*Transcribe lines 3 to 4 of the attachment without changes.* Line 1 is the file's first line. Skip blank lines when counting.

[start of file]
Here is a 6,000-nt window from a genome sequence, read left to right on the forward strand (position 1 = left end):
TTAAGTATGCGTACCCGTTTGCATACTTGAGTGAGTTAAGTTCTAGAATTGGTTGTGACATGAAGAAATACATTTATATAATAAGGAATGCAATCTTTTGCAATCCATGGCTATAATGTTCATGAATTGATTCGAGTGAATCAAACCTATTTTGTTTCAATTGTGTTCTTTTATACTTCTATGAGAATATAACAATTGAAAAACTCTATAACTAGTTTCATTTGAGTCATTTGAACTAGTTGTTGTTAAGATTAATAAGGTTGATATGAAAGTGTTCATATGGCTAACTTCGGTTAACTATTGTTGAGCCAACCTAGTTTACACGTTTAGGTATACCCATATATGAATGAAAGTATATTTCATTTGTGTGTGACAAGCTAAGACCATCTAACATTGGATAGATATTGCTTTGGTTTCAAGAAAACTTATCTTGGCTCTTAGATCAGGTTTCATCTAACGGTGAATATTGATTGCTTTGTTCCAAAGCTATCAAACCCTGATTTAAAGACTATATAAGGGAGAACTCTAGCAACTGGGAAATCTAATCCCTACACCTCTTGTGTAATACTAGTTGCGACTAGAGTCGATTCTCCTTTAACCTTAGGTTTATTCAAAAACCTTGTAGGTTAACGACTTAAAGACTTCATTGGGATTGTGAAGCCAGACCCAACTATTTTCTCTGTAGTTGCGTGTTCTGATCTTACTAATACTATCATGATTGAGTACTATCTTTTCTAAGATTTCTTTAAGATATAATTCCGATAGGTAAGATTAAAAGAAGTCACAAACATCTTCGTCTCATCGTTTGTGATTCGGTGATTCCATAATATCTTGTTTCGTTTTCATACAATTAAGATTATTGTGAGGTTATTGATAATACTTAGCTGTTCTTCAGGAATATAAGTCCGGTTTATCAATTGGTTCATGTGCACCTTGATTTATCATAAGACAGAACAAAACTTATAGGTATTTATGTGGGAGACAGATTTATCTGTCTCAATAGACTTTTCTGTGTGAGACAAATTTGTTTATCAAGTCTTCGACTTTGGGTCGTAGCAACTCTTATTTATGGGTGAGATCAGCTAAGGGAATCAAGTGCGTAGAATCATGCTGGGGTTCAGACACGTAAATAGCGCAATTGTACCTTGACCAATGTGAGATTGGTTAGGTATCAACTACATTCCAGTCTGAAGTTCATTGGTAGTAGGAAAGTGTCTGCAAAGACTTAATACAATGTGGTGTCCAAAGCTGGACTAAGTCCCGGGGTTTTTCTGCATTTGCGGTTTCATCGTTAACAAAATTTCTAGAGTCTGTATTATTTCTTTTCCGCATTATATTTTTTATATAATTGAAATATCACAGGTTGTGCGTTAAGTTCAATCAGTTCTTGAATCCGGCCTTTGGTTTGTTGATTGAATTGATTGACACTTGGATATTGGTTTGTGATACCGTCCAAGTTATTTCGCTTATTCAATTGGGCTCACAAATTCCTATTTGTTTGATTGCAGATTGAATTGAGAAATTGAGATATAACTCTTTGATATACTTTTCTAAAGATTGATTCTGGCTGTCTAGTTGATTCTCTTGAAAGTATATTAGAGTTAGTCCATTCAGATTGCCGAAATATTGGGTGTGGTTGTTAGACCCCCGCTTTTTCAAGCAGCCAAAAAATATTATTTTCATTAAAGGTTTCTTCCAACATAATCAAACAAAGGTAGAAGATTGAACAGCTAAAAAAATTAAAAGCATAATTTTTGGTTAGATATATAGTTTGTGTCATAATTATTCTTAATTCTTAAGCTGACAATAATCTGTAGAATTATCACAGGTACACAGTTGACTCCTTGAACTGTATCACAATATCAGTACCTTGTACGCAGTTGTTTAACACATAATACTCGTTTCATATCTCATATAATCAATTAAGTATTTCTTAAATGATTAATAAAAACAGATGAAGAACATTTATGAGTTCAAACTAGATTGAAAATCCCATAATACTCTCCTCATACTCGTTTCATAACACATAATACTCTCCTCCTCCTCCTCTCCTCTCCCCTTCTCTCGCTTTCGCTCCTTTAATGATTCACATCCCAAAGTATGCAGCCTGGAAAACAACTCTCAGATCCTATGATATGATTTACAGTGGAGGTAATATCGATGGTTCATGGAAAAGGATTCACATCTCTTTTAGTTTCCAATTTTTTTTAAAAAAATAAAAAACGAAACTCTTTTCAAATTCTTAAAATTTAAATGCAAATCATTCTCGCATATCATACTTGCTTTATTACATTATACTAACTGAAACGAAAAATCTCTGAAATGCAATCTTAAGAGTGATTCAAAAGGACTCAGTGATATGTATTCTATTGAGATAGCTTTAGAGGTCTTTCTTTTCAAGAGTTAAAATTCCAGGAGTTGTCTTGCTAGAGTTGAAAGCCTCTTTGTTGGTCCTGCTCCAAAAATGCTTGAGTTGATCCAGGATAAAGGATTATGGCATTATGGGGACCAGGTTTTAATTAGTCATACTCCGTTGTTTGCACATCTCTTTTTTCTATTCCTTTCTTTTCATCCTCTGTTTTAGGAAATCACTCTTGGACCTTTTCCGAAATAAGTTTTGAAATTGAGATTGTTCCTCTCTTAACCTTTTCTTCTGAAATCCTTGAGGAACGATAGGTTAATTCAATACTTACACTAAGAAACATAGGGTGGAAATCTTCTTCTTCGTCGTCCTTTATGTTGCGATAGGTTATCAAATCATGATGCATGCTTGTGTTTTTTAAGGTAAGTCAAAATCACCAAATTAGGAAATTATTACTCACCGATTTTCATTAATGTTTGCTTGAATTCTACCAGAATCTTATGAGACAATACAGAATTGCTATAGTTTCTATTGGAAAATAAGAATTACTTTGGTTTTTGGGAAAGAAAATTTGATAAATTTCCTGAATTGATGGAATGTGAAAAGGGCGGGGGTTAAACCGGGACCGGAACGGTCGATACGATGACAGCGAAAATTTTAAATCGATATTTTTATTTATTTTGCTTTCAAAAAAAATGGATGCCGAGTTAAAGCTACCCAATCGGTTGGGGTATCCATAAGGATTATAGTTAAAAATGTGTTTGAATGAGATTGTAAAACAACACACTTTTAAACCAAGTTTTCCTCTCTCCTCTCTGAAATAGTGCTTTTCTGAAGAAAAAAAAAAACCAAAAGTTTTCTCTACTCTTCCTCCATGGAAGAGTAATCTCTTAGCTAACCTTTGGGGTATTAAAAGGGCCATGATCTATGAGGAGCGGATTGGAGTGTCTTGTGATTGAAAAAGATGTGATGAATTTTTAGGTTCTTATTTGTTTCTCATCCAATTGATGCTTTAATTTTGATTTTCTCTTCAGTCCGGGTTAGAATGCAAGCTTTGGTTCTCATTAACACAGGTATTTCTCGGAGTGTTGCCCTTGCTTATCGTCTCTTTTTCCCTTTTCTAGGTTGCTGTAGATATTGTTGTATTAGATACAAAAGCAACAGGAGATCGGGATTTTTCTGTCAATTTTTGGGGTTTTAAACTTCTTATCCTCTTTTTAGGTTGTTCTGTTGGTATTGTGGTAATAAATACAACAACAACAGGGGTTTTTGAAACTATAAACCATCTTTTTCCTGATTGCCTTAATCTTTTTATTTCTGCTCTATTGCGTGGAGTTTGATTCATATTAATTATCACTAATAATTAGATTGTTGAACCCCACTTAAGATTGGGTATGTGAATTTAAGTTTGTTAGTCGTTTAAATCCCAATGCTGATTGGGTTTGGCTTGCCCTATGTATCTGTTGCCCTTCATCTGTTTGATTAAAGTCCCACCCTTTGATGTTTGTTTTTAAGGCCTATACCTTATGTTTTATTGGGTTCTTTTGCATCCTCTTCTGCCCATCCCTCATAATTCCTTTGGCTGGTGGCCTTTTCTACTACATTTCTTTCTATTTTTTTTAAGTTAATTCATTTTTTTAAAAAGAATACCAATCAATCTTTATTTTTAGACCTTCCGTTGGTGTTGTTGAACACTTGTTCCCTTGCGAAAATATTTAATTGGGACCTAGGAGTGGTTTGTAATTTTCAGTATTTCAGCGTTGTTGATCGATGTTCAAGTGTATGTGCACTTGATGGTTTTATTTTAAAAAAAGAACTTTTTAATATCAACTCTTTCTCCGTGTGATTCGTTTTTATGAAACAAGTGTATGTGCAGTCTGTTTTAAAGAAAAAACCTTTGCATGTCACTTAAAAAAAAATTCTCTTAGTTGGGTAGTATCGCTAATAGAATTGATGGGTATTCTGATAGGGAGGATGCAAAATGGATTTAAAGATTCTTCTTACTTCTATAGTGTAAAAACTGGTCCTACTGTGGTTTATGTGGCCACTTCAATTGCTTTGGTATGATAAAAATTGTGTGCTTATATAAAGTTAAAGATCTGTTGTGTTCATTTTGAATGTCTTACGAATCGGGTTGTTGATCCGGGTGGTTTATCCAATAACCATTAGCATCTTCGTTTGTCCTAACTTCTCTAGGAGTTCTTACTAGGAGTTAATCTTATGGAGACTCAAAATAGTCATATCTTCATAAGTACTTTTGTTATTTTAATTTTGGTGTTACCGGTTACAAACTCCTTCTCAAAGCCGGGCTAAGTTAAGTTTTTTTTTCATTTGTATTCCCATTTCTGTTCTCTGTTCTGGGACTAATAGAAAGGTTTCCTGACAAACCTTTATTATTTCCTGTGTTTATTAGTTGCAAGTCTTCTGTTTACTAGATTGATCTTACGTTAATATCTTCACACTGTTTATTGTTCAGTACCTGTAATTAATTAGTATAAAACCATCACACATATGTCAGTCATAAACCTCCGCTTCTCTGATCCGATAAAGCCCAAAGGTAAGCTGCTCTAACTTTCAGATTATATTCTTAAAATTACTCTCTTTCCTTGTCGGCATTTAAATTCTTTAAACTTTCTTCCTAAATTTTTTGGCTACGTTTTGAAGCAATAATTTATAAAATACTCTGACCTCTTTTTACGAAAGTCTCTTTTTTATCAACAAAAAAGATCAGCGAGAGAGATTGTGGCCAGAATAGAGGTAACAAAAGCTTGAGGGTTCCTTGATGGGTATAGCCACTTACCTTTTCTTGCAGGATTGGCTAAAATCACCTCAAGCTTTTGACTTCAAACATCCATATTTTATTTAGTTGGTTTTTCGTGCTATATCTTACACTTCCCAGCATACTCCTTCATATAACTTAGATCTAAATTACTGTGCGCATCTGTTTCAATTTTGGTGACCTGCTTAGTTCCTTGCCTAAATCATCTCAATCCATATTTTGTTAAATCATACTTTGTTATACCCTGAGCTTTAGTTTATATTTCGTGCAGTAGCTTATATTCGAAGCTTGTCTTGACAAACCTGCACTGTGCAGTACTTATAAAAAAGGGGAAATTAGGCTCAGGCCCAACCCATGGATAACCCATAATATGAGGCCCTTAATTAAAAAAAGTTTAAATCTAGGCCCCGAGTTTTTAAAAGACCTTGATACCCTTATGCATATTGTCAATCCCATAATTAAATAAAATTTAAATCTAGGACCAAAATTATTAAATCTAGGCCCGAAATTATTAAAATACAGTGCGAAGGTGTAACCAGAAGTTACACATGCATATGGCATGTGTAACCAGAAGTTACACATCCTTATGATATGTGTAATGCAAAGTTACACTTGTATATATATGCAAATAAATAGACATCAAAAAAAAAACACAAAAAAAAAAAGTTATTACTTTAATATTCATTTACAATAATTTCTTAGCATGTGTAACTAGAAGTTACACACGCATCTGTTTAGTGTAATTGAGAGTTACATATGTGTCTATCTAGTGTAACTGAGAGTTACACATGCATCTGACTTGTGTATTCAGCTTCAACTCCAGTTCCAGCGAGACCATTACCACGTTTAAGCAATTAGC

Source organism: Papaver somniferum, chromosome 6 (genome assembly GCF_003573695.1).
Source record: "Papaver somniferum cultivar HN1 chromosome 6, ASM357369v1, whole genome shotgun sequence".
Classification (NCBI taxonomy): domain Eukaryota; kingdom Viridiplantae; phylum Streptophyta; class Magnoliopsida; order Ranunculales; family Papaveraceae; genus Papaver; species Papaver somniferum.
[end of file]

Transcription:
Source organism: Papaver somniferum, chromosome 6 (genome assembly GCF_003573695.1).
Source record: "Papaver somniferum cultivar HN1 chromosome 6, ASM357369v1, whole genome shotgun sequence".